As well as defining the Board Shape from selected primitives, it also is possible to create primitives from the Board Shape using the Design » Board Shape » Create Primitives from Board Shape command. This command will open the Line/Arc Primitives from Board dialog.
The Line/Arc Primitives From Board Shape dialog
- Width - specify the width of the generated Line/Arc primitives.
- Layer - choose a layer from drop-down list for the generated Line/Arc primitives.
- Include Cutouts - enable to include cutouts when generating outline primitives.
- Include layer stack regions - enable to include layer stack regions when generating outline primitives. A layer stack region is a user-defined area of a PCB that can have a unique layer stack assigned to it. A board can be split into multiple regions with each region assigned an individual layer stack arrangement. The layer stackups (defined in the Layer Stack Manager) can be configured to cater for both rigid and flexible regions of the board, facilitating rigid-flex PCB design. Layer stack regions can be browsed through the PCB panel configured in Layer Stack Regions mode.
- Route Tool Outline - the default behavior is to place the outline primitives so that their centerline is on the edge of the board shape. When this option is enabled the line/arc objects are instead placed so their edge touches the edge of the board shape and the edge of the cutout, as required for a route (rout) tool outline.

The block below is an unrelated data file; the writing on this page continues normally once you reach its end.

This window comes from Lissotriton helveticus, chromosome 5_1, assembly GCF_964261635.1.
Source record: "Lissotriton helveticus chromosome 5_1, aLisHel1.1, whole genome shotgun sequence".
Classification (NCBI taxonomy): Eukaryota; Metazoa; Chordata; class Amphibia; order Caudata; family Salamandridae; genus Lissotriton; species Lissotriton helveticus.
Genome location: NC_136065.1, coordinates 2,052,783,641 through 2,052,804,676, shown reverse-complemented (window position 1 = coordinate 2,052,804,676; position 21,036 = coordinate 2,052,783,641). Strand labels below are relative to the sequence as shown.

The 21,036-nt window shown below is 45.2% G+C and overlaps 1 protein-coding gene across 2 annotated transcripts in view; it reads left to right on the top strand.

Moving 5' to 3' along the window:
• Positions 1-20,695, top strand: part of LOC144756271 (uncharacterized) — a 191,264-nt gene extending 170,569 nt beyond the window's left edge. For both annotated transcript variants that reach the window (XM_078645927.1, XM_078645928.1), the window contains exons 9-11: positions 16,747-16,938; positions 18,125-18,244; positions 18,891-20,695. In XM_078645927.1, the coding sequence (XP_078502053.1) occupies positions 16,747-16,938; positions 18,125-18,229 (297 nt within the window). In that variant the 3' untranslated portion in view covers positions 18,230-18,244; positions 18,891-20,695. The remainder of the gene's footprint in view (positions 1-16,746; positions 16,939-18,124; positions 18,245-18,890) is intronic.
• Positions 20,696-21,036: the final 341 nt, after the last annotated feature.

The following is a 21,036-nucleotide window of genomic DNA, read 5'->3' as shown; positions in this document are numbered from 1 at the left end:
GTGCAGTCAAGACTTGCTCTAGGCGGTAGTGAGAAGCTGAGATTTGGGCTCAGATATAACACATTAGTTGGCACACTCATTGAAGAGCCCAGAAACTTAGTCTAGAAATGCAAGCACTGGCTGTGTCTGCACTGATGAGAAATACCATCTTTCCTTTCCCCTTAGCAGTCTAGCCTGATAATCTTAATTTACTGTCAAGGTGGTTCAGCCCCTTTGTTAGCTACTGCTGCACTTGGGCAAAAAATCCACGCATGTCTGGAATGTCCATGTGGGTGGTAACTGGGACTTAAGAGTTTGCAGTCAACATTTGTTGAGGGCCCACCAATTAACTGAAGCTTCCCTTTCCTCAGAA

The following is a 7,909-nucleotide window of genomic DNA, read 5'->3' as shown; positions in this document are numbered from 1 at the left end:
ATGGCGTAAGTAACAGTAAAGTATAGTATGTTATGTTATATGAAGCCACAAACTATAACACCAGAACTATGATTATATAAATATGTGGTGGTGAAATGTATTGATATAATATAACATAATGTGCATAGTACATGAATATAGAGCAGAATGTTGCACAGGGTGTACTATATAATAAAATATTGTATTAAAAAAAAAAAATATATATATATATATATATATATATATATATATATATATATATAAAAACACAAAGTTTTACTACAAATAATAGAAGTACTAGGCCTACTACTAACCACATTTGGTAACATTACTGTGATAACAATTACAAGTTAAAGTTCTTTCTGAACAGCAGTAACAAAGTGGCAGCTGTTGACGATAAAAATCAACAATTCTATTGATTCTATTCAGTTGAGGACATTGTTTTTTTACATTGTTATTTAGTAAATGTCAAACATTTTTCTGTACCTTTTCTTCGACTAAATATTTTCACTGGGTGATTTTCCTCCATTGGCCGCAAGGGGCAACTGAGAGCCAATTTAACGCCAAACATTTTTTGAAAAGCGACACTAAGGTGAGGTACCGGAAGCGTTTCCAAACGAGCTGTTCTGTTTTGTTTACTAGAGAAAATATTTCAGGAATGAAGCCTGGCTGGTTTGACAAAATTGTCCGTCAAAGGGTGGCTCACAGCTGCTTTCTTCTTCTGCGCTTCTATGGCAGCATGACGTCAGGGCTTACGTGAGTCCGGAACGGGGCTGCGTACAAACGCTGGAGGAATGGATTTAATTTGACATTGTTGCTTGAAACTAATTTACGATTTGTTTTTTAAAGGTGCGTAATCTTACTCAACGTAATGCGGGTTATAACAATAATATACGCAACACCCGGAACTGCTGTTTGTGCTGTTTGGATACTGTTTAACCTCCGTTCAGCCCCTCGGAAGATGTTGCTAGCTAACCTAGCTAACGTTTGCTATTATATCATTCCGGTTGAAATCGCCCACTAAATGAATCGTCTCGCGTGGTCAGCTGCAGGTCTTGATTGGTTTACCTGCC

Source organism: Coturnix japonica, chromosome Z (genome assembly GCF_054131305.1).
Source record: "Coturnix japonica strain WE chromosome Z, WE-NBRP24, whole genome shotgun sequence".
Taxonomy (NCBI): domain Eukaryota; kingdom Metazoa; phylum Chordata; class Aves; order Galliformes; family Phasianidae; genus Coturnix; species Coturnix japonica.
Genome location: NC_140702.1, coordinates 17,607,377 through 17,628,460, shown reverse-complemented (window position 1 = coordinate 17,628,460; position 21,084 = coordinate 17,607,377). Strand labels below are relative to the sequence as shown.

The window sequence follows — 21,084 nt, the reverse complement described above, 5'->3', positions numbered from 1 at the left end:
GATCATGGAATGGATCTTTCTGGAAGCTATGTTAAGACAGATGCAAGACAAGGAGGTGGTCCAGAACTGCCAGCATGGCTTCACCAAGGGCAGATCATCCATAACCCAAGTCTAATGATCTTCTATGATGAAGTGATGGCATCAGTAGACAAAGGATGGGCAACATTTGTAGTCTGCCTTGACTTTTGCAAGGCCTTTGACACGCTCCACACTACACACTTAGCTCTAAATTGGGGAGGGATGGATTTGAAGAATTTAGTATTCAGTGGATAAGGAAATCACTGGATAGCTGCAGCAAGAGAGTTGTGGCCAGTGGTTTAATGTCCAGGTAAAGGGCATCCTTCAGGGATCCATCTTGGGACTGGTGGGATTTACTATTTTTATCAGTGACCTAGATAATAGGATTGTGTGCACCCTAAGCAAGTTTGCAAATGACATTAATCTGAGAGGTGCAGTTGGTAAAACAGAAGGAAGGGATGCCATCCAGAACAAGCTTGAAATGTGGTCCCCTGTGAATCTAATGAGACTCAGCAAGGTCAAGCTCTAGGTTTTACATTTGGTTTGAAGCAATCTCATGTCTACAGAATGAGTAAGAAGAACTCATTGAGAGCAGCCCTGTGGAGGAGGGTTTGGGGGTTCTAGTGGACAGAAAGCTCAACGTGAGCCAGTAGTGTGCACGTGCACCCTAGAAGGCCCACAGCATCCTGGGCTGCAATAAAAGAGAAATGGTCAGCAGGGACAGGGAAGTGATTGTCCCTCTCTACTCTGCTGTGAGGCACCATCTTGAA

- Delete Existing Non-Net Lines/Arcs On Layer - enable to delete existing Lines/Arcs that are not associated with a specific net on the selected layer.
Use this command when the Board Shape exists but there are currently no objects along the boundary. Situations where this command can be useful include:
Cutting a Hole in the Board Shape
A board cutout can be placed anywhere in the Board Shape. To place a cutout, switch to view the board in 2D Layout Mode then use the Design » Board Shape » Define Board Cutout command from the main menus (alternatively, you can also use the Place » Define Board Cutout command in Board Planning Mode). Note that the cutout is actually a Region object configured to be a negative object.
A Board Cutout has been placed on the Board Shape.
Important Design Considerations When Using Board Cutouts
Keeping a Polygon Back from the Edge of a Board Cutout
Polygons that overlay a solid region board cutout will pour as close to the edge of the cutout as allowed by the applicable Clearance design rule. A specific Clearance design rule can be created if required, which could, for example, be scoped to apply between
A common approach used to cut the finished board from the fabrication panel is to mill or route the board out of the panel. Board cutouts can also be routed out. A Route Tool path is defined by placing Line and/or Arc objects on a mechanical layer. This can be done manually or automatically by the software.
To define a Route Tool path for the board and any board cutouts:
- With the board in 2D Layout Mode, run the Design » Board Shape » Create Primitives From Board Shape command. The Line/Arc Primitives From Board Shape dialog will open.
- Define a suitable Width for the objects that will define the Rout Tool path. Consult with your fabricator if you are unsure of this.